It is officially the end of an era, as Japan prepares to close yet another chapter of its history to welcome the Reiwa Era starting this May. While the Heisei years were defined by an early economic boom, devastating natural disasters, the globalization of anime and manga, and an influx of international tourists, the fashion trends of this period were equally dramatic. Much like previous eras, the fashion of the Heisei Era is best understood as a series of street culture trends bound to distinct youth tribes. While some of these moments were ephemeral, with each demise came a critical turning point for fashion and cultural sentiment in Japan.
Recently, Japan’s famed cosmetics company Shiseido released a very descriptive video of seven of the most prominent trends of the past 30 years, along with buzz words that defined the generation.
We take the video a step further by taking a close look at several of these trends that punctuated the Heisei Era and laid the foundation for Japan’s now strong fashion standing throughout the international style scene.
Bodicon & Shibukaji: 1988-1990s
A hangover of 80s power dressing, the “bodicon” (body-conscious) look of clingy, figure-hugging dresses, represented women’s growing interest in devoting time to both the boardroom and the bar.
© Photo by YouTube
Exemplifying a rise of female empowerment, the look had roots in ‘Hanako-san,’ the ‘office lady’ fashion from Hanako magazine. Bodicon was the look at all discos at the time and a symbol of Japan’s colorful, wild and carefree early Bubble years.
The early 1990s welcomed “Shibukaji” (Shibuya casual), defined by groups of private high-school students, who congregated in Shibuya sporting a laid-back, sophisticated look …continue reading
Hello Miss Hilary!
I have a problem with my Japanese boyfriend. We have been dating for two years and I would say that we have a very good relationship.
He was involved in a minor incident 7 months ago and he needed to face the police, but all was settled well. Then one day he told me that one of his colleagues has been called in to see the police because of him, but again the problem was settled. Then problems with our relationship began. In the past few weeks, he’s been acting so weird that I asked him what was going on? He told me he wants us to get married early, but I am working on a two-year contract and I can’t drop what I’m doing immediately for him. He said he understood that, and after a few days, he told me that he wants his freedom for two years, and after my contract ends, we will get married. I asked him why, and he gave some reasons, but promised that we would get married in two years. I told him that I don’t want to end the relationship, and he said he doesn’t either but wants to have time for himself. I’m very confused now. Should I consider this as a break up even if he says we’ll get married after my contract ends? – Two Years Wait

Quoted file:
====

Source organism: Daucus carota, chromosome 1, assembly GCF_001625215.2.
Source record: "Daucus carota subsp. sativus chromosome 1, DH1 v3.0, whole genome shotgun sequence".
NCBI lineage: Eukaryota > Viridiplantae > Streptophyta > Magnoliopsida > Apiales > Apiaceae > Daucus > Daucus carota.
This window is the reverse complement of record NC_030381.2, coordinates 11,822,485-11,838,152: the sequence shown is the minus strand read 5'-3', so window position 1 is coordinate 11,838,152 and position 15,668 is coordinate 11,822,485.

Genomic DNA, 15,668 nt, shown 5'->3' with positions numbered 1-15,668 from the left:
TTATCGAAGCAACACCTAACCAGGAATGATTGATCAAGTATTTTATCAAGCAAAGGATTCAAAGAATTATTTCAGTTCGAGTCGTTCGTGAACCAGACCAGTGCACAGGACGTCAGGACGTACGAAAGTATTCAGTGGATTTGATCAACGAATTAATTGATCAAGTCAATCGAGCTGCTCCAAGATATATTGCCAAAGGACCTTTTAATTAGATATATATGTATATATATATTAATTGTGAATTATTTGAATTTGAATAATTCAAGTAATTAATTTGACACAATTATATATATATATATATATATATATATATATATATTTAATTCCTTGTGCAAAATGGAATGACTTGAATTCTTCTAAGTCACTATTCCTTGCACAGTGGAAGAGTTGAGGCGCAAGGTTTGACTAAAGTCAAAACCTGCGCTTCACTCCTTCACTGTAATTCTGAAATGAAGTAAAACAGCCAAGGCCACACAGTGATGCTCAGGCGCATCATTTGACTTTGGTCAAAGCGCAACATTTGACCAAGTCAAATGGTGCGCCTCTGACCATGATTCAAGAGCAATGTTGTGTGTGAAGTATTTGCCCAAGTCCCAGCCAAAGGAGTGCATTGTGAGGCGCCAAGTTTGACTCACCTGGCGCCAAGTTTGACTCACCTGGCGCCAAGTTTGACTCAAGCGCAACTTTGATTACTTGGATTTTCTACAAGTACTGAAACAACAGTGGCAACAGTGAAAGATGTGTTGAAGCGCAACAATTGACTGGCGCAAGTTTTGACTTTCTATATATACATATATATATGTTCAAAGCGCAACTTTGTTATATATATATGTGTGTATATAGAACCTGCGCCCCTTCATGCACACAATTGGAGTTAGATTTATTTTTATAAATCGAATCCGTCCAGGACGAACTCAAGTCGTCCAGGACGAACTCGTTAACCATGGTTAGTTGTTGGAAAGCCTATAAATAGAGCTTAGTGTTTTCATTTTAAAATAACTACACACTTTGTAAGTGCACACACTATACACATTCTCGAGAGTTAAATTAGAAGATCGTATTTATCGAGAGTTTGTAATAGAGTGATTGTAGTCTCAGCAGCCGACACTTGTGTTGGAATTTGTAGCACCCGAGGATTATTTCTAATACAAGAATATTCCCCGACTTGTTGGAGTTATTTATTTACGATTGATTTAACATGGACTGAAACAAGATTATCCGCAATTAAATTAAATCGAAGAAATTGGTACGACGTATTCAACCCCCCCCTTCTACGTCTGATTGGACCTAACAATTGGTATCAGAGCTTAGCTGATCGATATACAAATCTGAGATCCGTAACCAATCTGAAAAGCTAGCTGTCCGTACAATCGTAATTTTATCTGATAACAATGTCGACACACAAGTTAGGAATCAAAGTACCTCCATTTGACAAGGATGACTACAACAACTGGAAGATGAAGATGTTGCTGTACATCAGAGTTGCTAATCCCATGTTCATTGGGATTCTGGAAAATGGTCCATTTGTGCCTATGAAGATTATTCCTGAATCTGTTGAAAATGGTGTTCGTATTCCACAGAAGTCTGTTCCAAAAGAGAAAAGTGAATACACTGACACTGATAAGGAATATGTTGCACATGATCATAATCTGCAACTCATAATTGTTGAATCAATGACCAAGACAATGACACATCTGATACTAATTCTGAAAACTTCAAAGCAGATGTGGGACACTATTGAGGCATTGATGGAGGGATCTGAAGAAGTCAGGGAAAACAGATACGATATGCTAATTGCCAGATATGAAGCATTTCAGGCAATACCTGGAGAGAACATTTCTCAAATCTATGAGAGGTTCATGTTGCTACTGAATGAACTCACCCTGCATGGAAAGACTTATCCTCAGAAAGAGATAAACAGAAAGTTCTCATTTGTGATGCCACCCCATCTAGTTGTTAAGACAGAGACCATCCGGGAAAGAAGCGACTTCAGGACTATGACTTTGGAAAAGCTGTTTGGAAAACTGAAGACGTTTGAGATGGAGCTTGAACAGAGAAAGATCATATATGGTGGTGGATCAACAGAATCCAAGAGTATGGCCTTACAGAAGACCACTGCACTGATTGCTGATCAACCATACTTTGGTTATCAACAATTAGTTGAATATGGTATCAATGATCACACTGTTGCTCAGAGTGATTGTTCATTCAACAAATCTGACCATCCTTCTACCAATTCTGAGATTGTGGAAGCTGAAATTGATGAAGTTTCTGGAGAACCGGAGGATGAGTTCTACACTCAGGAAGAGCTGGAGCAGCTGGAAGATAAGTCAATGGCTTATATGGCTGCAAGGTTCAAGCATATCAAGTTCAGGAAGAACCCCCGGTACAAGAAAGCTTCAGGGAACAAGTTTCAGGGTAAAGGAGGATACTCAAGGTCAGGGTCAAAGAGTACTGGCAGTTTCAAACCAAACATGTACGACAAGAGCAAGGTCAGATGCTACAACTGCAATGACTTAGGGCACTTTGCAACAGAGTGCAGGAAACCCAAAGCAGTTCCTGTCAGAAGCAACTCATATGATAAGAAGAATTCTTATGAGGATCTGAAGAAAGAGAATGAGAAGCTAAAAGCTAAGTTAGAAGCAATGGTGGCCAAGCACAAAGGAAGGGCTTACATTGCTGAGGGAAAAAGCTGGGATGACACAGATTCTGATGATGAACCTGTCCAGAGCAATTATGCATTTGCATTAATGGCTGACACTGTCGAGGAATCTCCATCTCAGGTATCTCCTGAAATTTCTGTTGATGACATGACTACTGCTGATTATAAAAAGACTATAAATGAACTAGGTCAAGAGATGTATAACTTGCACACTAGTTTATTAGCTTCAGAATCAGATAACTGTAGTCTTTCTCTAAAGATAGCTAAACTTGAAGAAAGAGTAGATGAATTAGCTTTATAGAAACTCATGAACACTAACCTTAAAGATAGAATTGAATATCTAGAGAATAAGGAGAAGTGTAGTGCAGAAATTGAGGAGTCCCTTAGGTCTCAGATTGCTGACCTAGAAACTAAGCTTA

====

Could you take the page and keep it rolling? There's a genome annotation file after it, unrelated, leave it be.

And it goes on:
Dear Two Years Wait,
My instinctive reaction when I heard your story was to worry about you. When Japanese partners have problems with the police, it can sometimes turn nasty for visa holders, but I’m glad that that’s not the case here.
However, this “wanting time for himself” is a rather common “trend” I’ve noticed in recent years — you’re not the first woman I’ve spoken to about this sort of situation, and …continue reading
Parents across the globe unanimously agree on two things: that having children is the best thing that’s ever happened to them, and that kids have the unexplained supernatural power to drive any adult insane. They’re adorable, cute as hell and can brighten up your day instantly — until the next thing you know is that they’ve turned the house upside down and you can’t even start figuring out how this creature could have come from you. Yes, parenting is a rollercoaster of emotional ups and downs, of pulling your hair one minute and crying happy tears of how full of love you are. Yes, even in the land of politeness we call Japan!
And sometimes, just sometimes, the best thing you can do is turn the whole thing into a joke. Or a hashtag. #IkujiShogekiGazo (#育児衝撃画像, Shocking images of parenting) on Japan’s Twitter is exactly this: a virtual museum of real-life parenting situations that will make you both laugh and cry. Here are our best picks … so far.
She’s nine months old and she already knows who runs the world. Caption reads: “Our 9-month-old showing her dad the middle finger.”
While you were sleeping
This young father hasn’t been sleeping well these days… for a reason: his baby is building puzzle blocks inside his mouth every time he falls asleep. Lesson: If you have kids, you better get ready to keep your eyes open ALL THE TIME.
The comfort of a cat
Priorities when choosing a pet: cuteness, the look in their eyes, the connection you feel, child weight endurance…
She’s got the …continue reading